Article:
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Sumit Singhal
Sumit Singhal
Sumit Singhal loves modern architecture. He comes from a family of builders who have built more than 20 projects in the last ten years near Delhi in India. He has recently started writing about the architectural projects that catch his imagination.

Emergency and Infectious Diseases Unit in Malmö, Sweden by C. F. Møller Architects

 
August 16th, 2011 by Sumit Singhal

Article source: C. F. Møller Architects

The circular building housing the casualty and isolation departments at Skåne University Hospital (SUS) in Malmö, Sweden – designed to offer the best possible prevention against the spread of infection – is set to become the hospital’s striking new landmark.

Night View (Image Courtesy Jørgen True)

  • Architects: C. F. Møller Architects in collaboration with SAMARK Arkitektur& Design
  • Project: Emergency and Infectious Diseases Unit – Skåne University Hospital (SUS)
  • Location: Malmö, Sweden
  • Client: RegionserviceSödraSkåne
  • Size: 26,000 m²
  • Year: 2006-2011

Exterior View (Image Courtesy Jørgen True)

  • Collaborators: FB Flygfältsbyrån AB, Byggteknik i Skåne AB, Incoord AB, FLK Sverige AB, GMKI Elkonsult, Fire Safety Design, Akustikgruppen AB
  • Landscape: C. F. Møller Architects
  • Artists: Monika Gora, Jacob Dahlgren, Lena Ignestam, Mikael Johansson
  • Awards: 2010 Winner Stadsbyggnadspriset Malmö Stad, Finalist for KasparSalinpriset 2010, 2006 1st Prize in international competition
  • Photographer: Jørgen True

Street View (Image Courtesy Jørgen True)

Patients enter the isolation ward via a special airlock leading from the top floor corridor that encircles the building. External lifts are provided exclusively for infectious patients and removal of hospital waste – with internal lifts for staff movements and incoming supplies. In addition, individual floors can be subdivided into smaller isolation units in the event of an epidemic.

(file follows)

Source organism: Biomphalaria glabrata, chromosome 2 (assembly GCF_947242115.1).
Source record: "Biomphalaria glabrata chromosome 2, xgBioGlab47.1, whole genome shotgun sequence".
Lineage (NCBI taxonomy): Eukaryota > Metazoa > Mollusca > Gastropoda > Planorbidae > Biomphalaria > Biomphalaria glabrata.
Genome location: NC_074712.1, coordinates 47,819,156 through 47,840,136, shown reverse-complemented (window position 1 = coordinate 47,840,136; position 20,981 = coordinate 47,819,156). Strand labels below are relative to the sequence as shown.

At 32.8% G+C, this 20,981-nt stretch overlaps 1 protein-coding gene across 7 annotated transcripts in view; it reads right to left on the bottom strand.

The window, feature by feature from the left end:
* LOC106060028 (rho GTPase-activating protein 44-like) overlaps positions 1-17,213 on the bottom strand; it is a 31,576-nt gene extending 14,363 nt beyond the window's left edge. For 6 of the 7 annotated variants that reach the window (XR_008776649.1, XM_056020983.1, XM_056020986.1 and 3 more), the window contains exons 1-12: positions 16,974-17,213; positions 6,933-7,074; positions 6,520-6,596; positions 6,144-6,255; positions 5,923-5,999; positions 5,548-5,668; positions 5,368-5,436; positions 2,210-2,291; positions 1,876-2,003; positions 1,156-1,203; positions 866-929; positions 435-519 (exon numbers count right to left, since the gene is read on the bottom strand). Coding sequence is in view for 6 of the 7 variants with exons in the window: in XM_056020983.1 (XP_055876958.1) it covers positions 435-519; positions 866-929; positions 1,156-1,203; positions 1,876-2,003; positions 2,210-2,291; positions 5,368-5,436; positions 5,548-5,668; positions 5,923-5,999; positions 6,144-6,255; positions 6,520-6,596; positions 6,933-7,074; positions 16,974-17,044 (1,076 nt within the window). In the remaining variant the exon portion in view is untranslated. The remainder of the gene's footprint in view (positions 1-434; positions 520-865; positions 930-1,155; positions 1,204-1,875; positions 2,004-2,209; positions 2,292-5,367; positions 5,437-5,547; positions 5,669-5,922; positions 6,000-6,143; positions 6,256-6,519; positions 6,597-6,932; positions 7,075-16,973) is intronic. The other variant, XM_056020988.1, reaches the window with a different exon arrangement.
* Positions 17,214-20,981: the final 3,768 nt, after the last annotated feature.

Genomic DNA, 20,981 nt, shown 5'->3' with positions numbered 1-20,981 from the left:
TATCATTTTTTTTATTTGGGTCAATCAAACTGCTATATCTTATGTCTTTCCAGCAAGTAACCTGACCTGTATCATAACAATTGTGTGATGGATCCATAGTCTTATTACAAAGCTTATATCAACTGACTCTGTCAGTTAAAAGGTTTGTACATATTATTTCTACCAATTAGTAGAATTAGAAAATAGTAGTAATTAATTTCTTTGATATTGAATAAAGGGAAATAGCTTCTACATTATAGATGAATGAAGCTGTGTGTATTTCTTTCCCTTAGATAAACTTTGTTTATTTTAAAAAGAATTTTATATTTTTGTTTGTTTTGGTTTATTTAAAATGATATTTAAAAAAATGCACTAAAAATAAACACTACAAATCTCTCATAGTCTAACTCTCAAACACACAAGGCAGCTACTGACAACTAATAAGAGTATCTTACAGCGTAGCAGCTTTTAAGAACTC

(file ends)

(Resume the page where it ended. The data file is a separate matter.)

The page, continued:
Interior View (Image Courtesy Jørgen True)

The new casualty department is responsible for injured and acutely ill somatic patients, and includes a Children’s Emergency Ward, Community Health Care and a Referral Clinic. Treatment is carried out efficiently and safely, in accordance with the highest national and international standards.

Exterior View (Image Courtesy Jørgen True)

With its facilities for treating all types of acute patients, the casualty department at Skåne University Hospital is the largest and busiest accident and emergency facility in Sweden.

Night View (Image Courtesy Jørgen True)

The entire casualty department has been planned with optimal logistics in mind – focusing on the patient and on the potential for staff teamwork. This results in fast and effective treatment, and care of the highest quality.

Interior View (Image Courtesy Jørgen True)

Isolation Department

The isolation clinic houses a new infectious diseases department with a total of 51 single-bed rooms and a modern reception facility. This makes the Malmö isolation department Sweden’s largest and most modern infectious diseases facility.

Exterior View (Image Courtesy Jørgen True)

In spite of the need for isolation, the building invites natural daylight to enter. The wards – which have been laid out like “slices of pie” around the periphery of the building – benefit from direct natural light. As the cylindrical building has a central, open atrium, the “inner-circle” rooms also benefit from natural light, giving all rooms in the building direct daylight except the corridors, which – through the glazed wall sections – benefit from indirect natural light from the rooms.

Interior View (Image Courtesy Jørgen True)

Patients can be wheeled directly into the isolation wards from the outside via a glazed top-floor corridor. Between the top-floor corridor and the ward there is an airlock which maintains the partial vacuum necessary to control ventilation and thereby the risk of the spread of infection. Staff enter the wards from their work areas in the core of the building through corresponding airlocks.

Interior View (Image Courtesy Jørgen True)

The large, glazed areas from floor to ceiling in the generously proportioned, state-of-the-art, wedge-shaped rooms enjoy a view of the surrounding city, thereby giving the isolated patients a sense that the life of the city has been invited into their hospital rooms.

Upper View (Image Courtesy Jørgen True)

Image Courtesy Jørgen True

Image Courtesy Jørgen True

Image Courtesy Jørgen True

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Category: Medical Center

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